Should Doctors Be Kept Out of the Consumer Protection Act?

Should Doctors Be Kept Out of the Consumer Protection Act?


Recently, the Supreme Court ruled that advocates cannot be held liable under the Consumer Protection Act, 1986, for deficiency in service.

  • Additionally, the Court suggested revisiting its 1995 decision that included medical professionals under the Act’s definition of ‘services’.

GS-02 (Government policies and interventions)

Central Consumer Protection Authority (CCPA) :

  • The Central Consumer Protection Authority (CCPA) was established w.e.f. 24th July 2020 under Section 10 of the Consumer Protection Act, 2019 under the Ministry of Consumer Affairs, Food & Public Distribution.
  • Objective: To promote, protect and enforce the rights of consumers as a class.
  • It will be empowered to conduct investigations into violations of consumer rights and institute complaints/prosecution, order recalls of unsafe goods and services, order discontinuation of unfair trade practices and misleading advertisements, and impose penalties on manufacturers/endorsers/publishers of misleading advertisements.
  • It also acts to prevent unfair trade practices and ensure that no person engages in unfair trade practices.
  • Composition:
    • Chief Commissioner as head.
    • Two other commissioners as members — one of whom will deal with matters relating to goods while the other will look into cases relating to services.

Dimensions of the Article:

  • Appropriateness of Using the Consumer Protection Act for Medical Complaints
  • Problems and Opportunities in Using the Consumer Protection Act
  • Alternative Mechanisms for Medical Complaints
  • Distinguishing Between Malpractice and Adverse Outcomes

Appropriateness of Using the Consumer Protection Act for Medical Complaints

  • The landmark case, Indian Medical Association v. V.P. Shantha, decided that doctors and hospitals fall under the Consumer Protection Act as service providers.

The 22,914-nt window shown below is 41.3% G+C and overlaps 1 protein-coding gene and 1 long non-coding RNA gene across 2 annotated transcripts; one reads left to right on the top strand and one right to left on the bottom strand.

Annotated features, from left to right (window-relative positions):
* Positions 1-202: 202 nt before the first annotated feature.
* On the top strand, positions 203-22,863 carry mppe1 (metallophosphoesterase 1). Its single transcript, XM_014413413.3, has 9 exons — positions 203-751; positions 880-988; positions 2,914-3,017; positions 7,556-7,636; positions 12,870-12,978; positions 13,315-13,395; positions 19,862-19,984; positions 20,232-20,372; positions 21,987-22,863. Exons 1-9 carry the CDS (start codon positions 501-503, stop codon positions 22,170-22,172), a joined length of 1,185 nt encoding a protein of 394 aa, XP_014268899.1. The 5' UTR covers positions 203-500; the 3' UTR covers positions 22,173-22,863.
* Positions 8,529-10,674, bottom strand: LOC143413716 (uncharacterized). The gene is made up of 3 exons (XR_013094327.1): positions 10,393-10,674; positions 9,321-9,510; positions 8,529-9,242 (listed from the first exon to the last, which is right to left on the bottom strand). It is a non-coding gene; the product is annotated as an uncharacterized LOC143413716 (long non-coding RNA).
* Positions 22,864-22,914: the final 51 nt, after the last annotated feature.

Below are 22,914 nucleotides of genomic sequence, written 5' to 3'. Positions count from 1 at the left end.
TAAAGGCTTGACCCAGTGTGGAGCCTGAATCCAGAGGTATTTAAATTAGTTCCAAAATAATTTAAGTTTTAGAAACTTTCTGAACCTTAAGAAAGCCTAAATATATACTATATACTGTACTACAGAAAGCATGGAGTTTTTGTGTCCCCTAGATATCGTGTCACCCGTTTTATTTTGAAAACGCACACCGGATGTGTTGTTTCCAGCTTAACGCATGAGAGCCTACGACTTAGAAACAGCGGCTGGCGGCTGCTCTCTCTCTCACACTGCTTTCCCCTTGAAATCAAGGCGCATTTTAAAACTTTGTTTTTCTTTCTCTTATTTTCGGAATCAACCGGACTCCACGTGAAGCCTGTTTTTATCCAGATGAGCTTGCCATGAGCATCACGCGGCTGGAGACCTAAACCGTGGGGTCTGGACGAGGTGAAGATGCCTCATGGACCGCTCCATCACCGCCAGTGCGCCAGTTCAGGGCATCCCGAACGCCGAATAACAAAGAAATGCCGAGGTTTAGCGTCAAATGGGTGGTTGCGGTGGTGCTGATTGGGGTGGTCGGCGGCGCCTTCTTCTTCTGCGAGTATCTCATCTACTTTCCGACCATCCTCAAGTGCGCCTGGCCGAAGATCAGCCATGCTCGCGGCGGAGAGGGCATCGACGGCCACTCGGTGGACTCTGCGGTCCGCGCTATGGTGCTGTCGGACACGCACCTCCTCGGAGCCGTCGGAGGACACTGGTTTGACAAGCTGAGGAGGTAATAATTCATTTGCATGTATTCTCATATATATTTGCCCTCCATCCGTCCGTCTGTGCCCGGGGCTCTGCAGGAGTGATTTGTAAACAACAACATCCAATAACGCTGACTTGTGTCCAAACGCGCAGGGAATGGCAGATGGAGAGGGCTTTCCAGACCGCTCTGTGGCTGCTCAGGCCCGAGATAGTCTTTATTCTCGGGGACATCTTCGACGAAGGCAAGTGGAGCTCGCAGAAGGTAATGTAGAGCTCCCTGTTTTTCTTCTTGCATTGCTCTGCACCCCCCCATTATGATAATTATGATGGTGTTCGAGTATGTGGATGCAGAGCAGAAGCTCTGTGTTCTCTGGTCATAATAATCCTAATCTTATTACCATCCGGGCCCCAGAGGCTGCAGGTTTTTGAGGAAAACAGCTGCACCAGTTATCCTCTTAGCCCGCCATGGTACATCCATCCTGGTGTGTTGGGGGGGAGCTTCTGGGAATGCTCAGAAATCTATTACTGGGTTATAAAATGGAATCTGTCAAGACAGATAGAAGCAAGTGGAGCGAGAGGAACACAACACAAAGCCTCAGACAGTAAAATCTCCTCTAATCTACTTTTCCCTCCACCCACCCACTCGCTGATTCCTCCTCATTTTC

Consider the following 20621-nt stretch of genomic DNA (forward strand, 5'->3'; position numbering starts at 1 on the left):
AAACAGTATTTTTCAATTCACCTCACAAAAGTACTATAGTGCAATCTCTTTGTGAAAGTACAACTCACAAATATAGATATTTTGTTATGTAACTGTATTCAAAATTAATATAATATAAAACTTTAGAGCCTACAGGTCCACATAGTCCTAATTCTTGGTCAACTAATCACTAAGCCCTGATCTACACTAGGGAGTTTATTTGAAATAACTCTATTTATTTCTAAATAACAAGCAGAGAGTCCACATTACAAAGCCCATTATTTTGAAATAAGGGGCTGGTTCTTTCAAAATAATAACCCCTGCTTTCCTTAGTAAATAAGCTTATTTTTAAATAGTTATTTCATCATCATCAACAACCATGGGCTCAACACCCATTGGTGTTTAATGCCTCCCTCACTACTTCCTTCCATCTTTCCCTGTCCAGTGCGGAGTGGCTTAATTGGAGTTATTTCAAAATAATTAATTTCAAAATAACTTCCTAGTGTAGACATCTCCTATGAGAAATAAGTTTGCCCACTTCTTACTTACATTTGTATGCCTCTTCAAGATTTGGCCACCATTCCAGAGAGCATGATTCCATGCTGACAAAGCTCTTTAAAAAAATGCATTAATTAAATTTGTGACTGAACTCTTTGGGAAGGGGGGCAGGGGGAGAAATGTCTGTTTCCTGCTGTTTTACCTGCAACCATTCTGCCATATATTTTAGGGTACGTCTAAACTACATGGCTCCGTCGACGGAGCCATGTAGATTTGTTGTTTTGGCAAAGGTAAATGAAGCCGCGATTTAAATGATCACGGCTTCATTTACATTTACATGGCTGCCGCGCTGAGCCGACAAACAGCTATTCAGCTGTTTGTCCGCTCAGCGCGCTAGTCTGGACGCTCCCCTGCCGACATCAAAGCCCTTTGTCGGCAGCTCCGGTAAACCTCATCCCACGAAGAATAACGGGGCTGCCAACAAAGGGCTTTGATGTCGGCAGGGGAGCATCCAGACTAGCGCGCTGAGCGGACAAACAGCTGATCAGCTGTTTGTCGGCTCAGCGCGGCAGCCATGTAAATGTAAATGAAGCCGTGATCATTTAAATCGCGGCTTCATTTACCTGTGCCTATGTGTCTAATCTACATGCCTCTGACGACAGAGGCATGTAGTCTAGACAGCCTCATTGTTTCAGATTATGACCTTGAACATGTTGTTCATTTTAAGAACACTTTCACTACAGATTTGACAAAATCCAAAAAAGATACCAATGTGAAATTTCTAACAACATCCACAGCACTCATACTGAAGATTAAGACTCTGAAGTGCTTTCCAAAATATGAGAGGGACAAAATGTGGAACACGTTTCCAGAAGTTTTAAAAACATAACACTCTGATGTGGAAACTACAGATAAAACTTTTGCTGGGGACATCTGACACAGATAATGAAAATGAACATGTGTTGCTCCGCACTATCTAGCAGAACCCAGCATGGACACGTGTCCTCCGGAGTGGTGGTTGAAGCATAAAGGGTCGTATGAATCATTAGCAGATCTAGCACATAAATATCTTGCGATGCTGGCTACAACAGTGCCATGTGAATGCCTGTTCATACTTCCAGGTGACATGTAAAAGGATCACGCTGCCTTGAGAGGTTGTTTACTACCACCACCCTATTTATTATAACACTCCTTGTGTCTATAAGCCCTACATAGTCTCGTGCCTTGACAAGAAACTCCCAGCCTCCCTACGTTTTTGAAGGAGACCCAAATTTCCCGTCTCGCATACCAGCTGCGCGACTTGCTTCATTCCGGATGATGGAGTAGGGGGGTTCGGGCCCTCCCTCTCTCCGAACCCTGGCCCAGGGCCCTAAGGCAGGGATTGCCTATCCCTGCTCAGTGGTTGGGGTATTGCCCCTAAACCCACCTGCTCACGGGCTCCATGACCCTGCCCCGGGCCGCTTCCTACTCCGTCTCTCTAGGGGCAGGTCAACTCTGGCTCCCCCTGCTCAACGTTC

• Doctors are highly qualified professionals offering specialized services, and their work cannot be equated with other professions due to the complexity of medical practice.
  • Arguments:
    • However, the Act is sometimes misused by individuals who do not want to pay medical fees, leading to harrowing experiences for doctors and increased costs due to defensive medical practices.
    • Also, it is appropriate for patients to seek recourse under the Consumer Protection Act. Without the Consumer Disputes Redressal Commissions, affected patients lack an effective adjudicating body for their grievances.
    • The Indian Medical Council Act may address doctor misconduct, but it does not provide compensation to affected patients.
    • Civil and criminal laws are inadequate for timely redressal.
    • The Consumer Protection Act, aimed at protecting consumer rights, is beneficial for patients seeking accountability for medical services.

Problems and Opportunities in Using the Consumer Protection Act

  • There are cases of gross negligence where legal action is justified, but frivolous litigation causes significant distress for doctors.
  • The legal process is lengthy, often taking 10 years to prove innocence. This discourages doctors and adds to their burden. Instead, having a regulatory authority with medical expertise could provide a more sensible solution, avoiding lengthy court procedures.
  • Meanwhile, The Consumer Protection Act offers patients a pathway to challenge malpractice and seek redressal, with expert opinions sought in complex cases. While delays in consumer commissions need addressing, the Act has largely benefited genuine cases of malpractice. Conducting a study on the number of frivolous cases could provide insights. The Act’s objective of providing speedy redressal should be maintained by addressing delays.

Alternative Mechanisms for Medical Complaints

  • An independent authority, similar to ombudsmen in insurance, banking, and electricity sectors, could handle medical complaints as a first step.
  • Patients should still have the option to approach consumer courts.
  • Including medical negligence under mediation provisions of the Consumer Protection Act could offer another layer of redressal.

Distinguishing Between Malpractice and Adverse Outcomes

  • A strong regulatory authority is needed to monitor medical professionals and control malpractice.
  • Medical indemnity insurance offers some protection, but court proceedings remain burdensome.
  • Proper regulatory mechanisms can provide a balanced approach to oversight and protection for doctors.
  • Judgments often favor doctors when justified, showing that the system does not always side with consumers. Maintaining diligent service delivery, proper record-keeping, obtaining informed consent, and clear communication about risks and outcomes can help safeguard doctors against litigation.


The debate on whether doctors should be kept out of the Consumer Protection Act highlights the need for a balanced approach. Ensuring accountability and redressal for patients while protecting doctors from frivolous litigation requires a robust regulatory framework. Revisiting the 1995 decision and exploring alternative mechanisms could lead to a more equitable solution for both patients and medical professionals.